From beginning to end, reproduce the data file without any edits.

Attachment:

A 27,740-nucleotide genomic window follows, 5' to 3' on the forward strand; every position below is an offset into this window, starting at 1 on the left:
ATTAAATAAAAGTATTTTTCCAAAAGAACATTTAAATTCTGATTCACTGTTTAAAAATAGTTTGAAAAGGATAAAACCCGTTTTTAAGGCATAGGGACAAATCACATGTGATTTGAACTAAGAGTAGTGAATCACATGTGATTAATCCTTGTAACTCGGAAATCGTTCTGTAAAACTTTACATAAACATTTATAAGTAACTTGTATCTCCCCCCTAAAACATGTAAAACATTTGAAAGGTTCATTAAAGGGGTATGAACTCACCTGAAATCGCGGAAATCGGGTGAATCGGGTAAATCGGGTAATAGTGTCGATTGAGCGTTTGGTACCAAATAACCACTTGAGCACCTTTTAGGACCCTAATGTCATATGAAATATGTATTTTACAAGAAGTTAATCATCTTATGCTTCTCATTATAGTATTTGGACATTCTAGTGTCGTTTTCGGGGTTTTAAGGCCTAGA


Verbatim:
A 27,740-nucleotide genomic window follows, 5' to 3' on the forward strand; every position below is an offset into this window, starting at 1 on the left:
ATTAAATAAAAGTATTTTTCCAAAAGAACATTTAAATTCTGATTCACTGTTTAAAAATAGTTTGAAAAGGATAAAACCCGTTTTTAAGGCATAGGGACAAATCACATGTGATTTGAACTAAGAGTAGTGAATCACATGTGATTAATCCTTGTAACTCGGAAATCGTTCTGTAAAACTTTACATAAACATTTATAAGTAACTTGTATCTCCCCCCTAAAACATGTAAAACATTTGAAAGGTTCATTAAAGGGGTATGAACTCACCTGAAATCGCGGAAATCGGGTGAATCGGGTAAATCGGGTAATAGTGTCGATTGAGCGTTTGGTACCAAATAACCACTTGAGCACCTTTTAGGACCCTAATGTCATATGAAATATGTATTTTACAAGAAGTTAATCATCTTATGCTTCTCATTATAGTATTTGGACATTCTAGTGTCGTTTTCGGGGTTTTAAGGCCTAGA